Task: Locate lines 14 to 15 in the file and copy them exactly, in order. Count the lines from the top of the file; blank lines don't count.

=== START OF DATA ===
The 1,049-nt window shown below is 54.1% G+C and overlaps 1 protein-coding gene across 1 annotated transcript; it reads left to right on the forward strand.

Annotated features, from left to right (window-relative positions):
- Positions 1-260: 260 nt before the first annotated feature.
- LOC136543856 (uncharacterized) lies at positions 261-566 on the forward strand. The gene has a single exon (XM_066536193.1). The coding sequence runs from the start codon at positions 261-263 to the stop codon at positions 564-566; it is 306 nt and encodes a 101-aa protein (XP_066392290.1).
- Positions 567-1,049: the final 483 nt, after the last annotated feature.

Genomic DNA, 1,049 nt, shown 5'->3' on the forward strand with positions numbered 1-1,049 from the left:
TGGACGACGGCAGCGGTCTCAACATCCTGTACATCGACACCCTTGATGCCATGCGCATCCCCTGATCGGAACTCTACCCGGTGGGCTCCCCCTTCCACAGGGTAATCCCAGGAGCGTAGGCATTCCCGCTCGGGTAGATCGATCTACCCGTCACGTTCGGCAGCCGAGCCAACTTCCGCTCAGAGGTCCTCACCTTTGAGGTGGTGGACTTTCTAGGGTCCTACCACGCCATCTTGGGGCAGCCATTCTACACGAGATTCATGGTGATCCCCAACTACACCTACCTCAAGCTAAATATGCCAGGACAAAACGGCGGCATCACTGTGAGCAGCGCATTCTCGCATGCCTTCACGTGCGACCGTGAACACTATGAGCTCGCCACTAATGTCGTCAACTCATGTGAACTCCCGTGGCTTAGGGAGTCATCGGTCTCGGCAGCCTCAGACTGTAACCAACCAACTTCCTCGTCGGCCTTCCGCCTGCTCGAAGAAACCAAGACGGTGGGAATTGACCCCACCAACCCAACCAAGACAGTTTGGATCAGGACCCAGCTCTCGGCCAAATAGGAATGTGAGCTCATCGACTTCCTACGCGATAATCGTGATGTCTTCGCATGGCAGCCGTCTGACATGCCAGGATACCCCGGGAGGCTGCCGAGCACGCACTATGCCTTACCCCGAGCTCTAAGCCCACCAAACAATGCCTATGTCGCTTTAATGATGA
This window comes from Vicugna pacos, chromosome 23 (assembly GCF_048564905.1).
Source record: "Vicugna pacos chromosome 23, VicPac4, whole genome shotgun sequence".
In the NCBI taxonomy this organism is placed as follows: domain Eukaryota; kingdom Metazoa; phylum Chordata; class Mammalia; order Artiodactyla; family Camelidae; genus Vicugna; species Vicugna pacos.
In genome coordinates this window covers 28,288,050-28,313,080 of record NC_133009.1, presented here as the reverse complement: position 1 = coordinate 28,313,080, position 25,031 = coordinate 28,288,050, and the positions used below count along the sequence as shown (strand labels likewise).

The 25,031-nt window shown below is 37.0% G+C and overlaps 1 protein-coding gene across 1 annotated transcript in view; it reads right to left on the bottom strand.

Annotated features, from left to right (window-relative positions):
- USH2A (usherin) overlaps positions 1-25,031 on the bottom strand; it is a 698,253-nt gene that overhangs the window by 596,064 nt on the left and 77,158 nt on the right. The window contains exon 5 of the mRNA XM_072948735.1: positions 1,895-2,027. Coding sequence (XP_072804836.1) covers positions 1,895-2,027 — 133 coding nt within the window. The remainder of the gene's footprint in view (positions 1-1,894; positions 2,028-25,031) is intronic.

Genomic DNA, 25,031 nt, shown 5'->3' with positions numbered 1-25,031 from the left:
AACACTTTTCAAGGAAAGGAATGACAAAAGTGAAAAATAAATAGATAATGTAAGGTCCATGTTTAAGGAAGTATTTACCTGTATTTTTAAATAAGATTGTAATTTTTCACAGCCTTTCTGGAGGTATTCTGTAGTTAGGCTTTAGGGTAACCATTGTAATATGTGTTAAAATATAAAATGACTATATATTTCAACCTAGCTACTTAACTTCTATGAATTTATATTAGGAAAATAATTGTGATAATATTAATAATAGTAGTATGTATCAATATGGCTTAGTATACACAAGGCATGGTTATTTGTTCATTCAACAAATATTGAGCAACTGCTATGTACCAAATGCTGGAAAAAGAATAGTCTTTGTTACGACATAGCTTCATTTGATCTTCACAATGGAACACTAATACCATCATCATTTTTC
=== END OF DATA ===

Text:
- USH2A (usherin) overlaps positions 1-25,031 on the bottom strand; it is a 698,253-nt gene that overhangs the window by 596,064 nt on the left and 77,158 nt on the right. The window contains exon 5 of the mRNA XM_072948735.1: positions 1,895-2,027. Coding sequence (XP_072804836.1) covers positions 1,895-2,027 — 133 coding nt within the window. The remainder of the gene's footprint in view (positions 1-1,894; positions 2,028-25,031) is intronic.

Genomic DNA, 25,031 nt, shown 5'->3' with positions numbered 1-25,031 from the left: